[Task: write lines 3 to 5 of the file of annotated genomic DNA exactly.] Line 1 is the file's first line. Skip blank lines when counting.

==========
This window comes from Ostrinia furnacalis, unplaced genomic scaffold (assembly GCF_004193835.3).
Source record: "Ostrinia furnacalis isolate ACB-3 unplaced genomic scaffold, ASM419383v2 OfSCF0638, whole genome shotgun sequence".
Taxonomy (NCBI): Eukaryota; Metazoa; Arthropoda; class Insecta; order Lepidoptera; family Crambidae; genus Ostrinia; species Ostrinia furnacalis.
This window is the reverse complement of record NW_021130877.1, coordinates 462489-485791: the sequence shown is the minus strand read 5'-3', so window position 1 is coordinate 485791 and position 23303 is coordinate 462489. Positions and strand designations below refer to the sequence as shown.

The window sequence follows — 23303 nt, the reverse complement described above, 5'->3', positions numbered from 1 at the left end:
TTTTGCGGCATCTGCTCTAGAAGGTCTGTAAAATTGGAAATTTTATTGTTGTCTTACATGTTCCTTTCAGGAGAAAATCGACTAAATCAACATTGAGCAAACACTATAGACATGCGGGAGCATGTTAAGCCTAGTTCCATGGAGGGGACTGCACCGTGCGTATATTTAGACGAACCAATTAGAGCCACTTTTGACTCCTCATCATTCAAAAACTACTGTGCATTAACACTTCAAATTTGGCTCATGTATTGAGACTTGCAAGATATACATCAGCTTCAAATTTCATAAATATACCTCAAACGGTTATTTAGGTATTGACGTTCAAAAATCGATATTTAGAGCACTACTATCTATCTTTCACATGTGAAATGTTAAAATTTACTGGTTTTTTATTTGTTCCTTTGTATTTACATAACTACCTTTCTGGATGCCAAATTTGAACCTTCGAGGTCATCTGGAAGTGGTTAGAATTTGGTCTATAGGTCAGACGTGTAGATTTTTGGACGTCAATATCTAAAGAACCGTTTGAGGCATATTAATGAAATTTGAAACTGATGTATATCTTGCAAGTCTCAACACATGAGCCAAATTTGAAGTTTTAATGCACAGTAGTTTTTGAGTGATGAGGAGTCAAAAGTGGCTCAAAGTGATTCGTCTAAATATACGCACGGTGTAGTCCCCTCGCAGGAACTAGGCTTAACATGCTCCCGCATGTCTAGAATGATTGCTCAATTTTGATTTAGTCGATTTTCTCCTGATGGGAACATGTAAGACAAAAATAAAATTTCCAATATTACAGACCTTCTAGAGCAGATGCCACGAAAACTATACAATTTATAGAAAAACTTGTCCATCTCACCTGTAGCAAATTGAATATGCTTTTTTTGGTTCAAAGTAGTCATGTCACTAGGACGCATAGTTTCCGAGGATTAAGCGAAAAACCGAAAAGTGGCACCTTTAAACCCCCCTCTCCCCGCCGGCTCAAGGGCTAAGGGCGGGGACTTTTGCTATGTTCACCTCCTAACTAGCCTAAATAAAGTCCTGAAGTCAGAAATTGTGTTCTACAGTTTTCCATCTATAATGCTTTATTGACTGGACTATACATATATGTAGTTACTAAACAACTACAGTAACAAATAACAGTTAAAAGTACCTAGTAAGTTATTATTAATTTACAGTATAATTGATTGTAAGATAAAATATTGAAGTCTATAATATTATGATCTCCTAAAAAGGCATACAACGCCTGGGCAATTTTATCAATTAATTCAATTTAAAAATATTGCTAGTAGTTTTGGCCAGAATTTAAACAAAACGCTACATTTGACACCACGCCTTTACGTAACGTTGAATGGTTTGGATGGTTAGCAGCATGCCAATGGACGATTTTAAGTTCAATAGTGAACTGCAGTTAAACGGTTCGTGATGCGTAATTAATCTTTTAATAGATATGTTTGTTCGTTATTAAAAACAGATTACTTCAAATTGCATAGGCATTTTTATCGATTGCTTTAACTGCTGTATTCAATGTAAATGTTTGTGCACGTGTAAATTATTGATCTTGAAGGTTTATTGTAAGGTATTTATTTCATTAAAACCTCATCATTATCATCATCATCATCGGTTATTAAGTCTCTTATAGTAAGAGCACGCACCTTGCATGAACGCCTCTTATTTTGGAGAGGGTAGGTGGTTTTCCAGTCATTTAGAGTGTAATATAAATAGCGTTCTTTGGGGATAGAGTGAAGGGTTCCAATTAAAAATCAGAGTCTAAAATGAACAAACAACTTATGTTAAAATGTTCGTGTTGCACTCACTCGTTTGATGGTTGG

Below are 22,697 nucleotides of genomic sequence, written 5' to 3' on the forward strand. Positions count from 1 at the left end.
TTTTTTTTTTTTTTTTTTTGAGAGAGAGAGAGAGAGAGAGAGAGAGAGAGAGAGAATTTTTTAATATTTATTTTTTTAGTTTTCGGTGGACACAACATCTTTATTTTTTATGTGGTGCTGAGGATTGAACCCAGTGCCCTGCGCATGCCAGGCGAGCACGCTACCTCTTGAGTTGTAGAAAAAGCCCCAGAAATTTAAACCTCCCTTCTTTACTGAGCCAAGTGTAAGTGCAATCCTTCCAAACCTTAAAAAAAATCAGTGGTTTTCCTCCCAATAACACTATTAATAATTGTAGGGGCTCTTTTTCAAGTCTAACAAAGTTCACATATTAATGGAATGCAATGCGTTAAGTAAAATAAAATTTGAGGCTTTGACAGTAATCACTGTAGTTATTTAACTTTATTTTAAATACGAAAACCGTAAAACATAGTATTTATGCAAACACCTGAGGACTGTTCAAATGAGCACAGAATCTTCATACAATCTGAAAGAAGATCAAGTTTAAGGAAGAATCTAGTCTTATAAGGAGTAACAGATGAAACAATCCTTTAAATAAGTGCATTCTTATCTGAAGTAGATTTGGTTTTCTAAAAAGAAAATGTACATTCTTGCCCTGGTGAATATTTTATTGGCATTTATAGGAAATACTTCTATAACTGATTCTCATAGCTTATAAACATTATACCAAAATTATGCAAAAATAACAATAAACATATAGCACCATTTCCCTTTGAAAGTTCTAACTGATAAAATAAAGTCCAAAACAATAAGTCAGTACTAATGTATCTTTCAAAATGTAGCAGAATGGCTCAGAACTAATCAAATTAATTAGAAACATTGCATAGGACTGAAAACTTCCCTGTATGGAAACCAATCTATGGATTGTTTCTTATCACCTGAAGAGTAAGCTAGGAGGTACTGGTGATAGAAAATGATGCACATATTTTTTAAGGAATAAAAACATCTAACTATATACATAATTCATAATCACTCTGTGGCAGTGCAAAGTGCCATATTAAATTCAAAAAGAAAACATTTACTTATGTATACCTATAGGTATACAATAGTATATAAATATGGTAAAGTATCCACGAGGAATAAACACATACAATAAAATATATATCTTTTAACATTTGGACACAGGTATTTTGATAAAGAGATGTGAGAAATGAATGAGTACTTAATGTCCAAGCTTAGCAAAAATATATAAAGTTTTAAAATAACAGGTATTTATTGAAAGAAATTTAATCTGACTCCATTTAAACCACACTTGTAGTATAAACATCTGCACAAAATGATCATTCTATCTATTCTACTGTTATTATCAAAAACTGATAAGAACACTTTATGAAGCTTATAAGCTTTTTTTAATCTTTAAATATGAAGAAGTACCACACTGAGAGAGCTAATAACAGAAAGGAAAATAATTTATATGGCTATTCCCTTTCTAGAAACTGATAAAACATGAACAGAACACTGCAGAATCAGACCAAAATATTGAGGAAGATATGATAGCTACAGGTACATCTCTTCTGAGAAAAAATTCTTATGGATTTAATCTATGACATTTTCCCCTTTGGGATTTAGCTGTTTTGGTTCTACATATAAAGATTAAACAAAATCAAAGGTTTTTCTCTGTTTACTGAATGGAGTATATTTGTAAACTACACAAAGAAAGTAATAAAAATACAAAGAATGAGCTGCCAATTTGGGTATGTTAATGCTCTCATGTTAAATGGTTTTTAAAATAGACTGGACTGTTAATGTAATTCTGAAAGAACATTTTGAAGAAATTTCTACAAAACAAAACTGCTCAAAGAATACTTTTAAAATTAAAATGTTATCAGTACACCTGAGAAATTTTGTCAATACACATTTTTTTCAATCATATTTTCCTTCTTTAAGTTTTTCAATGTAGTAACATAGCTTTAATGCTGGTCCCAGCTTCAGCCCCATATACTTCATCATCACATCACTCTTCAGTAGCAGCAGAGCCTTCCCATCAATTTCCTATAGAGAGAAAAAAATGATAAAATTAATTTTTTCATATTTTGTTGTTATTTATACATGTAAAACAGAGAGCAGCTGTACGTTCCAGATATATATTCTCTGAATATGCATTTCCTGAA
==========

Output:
Taxonomy (NCBI): Eukaryota; Metazoa; Arthropoda; class Insecta; order Lepidoptera; family Crambidae; genus Ostrinia; species Ostrinia furnacalis.
This window is the reverse complement of record NW_021130877.1, coordinates 462489-485791: the sequence shown is the minus strand read 5'-3', so window position 1 is coordinate 485791 and position 23303 is coordinate 462489. Positions and strand designations below refer to the sequence as shown.

The window sequence follows — 23303 nt, the reverse complement described above, 5'->3', positions numbered from 1 at the left end: